Next stage in Bernie Sanders ‘revolution’ is a liberal civil war

BURLINGTON, Vt., Aug. 23 (UPI) — A week before its launch, a liberal advocacy group started by former Democratic presidential candidate Bernie Sanders‘ campaign staffers as the next stage in the “political revolution” is facing a liberal civil war.

One-third of the 15-person team Sanders put together to run a nonprofit advocacy group focusing on issues of election reform and economic inequality have quit amid a heated internal debate about how the organization should be structured, who should run it and whether its existence as a nonprofit violated campaign finance laws prohibiting electioneering by such groups.

ABC News reported last week that former Sanders campaign manager and longtime adviser Jeff Weaver was tapped by Sanders’ wife, Jane, to lead the new group “Our Revolution.” Weaver’s presence reignited an internal rift between old guard Sanders advisers like Weaver and the younger generation of political operatives who helped make Sanders a political sensation in the age of digital campaigning.

Among the most prominent departure was Kenneth Pennington, Politico reported. Pennington was Sanders’ digital director, leading the team that helped connect a little-known septuagenarian senator with a passionate base of college students who were the foot soldiers in the Sanders revolution.

Politico reported Pennington and others who worked with him building the candidate’s online presence and wildly successful base of small Internet-driven donors said Weaver was dismissive of their efforts, instead crediting the candidate’s bold liberal agenda for the campaign’s ascendancy. Pennington and four other staff members of the fledgling Our Revolution gave Sanders an ultimatum: if Weaver was put in charge, they would quit.

Aside from still raw campaign wounds, a principled debate over the direction of the charity group emerged. Our Revolution was founded as a “social welfare” group under the 501(c)4 designation in the U.S. tax code. Under the law, such groups are permitted to accept unlimited donations anonymously, but cannot exist with a primary function of political lobbying.

Interpreted practically, the group must spend no more than 49 percent of its annual donations on political campaigns or advertising.

Sanders’ move to create a 501(c)4 is not a new thing for presidential candidates. President Barack Obama created a similar organization to continue using his campaign infrastructure to influence the political debate. What is unique to Sanders is how closely he could be involved with the group while still a sitting senator.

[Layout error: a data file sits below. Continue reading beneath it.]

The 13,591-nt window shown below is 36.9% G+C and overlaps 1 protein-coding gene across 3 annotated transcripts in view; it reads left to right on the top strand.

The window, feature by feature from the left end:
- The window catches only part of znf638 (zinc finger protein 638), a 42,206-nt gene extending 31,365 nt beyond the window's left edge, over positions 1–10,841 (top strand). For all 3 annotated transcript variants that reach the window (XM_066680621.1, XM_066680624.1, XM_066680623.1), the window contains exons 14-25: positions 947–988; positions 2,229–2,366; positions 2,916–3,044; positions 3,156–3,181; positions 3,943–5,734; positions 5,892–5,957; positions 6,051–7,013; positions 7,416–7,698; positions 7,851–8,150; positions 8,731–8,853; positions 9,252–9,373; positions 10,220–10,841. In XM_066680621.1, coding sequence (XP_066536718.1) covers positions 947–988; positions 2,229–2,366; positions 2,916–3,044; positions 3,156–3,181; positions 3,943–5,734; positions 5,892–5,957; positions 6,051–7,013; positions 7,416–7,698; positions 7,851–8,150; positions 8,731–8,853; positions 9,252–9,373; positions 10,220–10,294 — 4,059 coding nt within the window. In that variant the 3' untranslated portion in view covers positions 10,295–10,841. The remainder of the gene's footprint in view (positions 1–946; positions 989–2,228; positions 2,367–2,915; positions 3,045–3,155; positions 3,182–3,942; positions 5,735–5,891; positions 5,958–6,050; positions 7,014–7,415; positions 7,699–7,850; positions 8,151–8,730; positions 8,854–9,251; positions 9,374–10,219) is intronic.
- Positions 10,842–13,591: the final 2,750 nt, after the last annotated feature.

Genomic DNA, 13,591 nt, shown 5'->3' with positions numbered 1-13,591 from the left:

Typically, such organizations are run by political operatives and steer clear of direct electioneering, but in Sanders’ case, his wife is chair of the Our Revolution board of directors and Sanders himself has been intimately involved in its creation and direction. The nascent group has already encouraged supporters to donate to the campaign of Tim Canova, the Florida lawyer mounting a primary challenge to Sanders foe Rep. Debbie Wasserman Schultz.

Under federal law, a sitting lawmaker cannot encourage donations to any candidate greater than the individual contribution limit of $2,700, leading some tax law experts to question whether the group as structured is in violation of federal tax law.

Apart from the open legal question, Sanders faces an ethical question as well: He railed against the influence of uber-wealthy, anonymous donors to super PACs, many of which also register as a 501(c)4 in order to keep their donor lists private.

ABC News reported an individual associated with Our Revolution has not said whether it will disclose its donor list in order to avoid the appearance of hypocrisy.

Politico reported Weaver is leaning toward the more traditional political fundraising tools most groups use, including accepting large donations from wealthy contributors, something that was anathema to the Sanders campaign’s “$27” ethos — the average size of a contribution made to the Sanders campaign.

“It’s about both the fundraising and the spending: Jeff would like to take big money from rich people including billionaires and spend it on ads,” said Claire Sandberg, one of the younger Sanders hands who quit Our Revolution. “That’s the opposite of what this campaign and this movement are supposed to be about and after being very firm and raising alarm the staff felt that we had no choice but to quit.”



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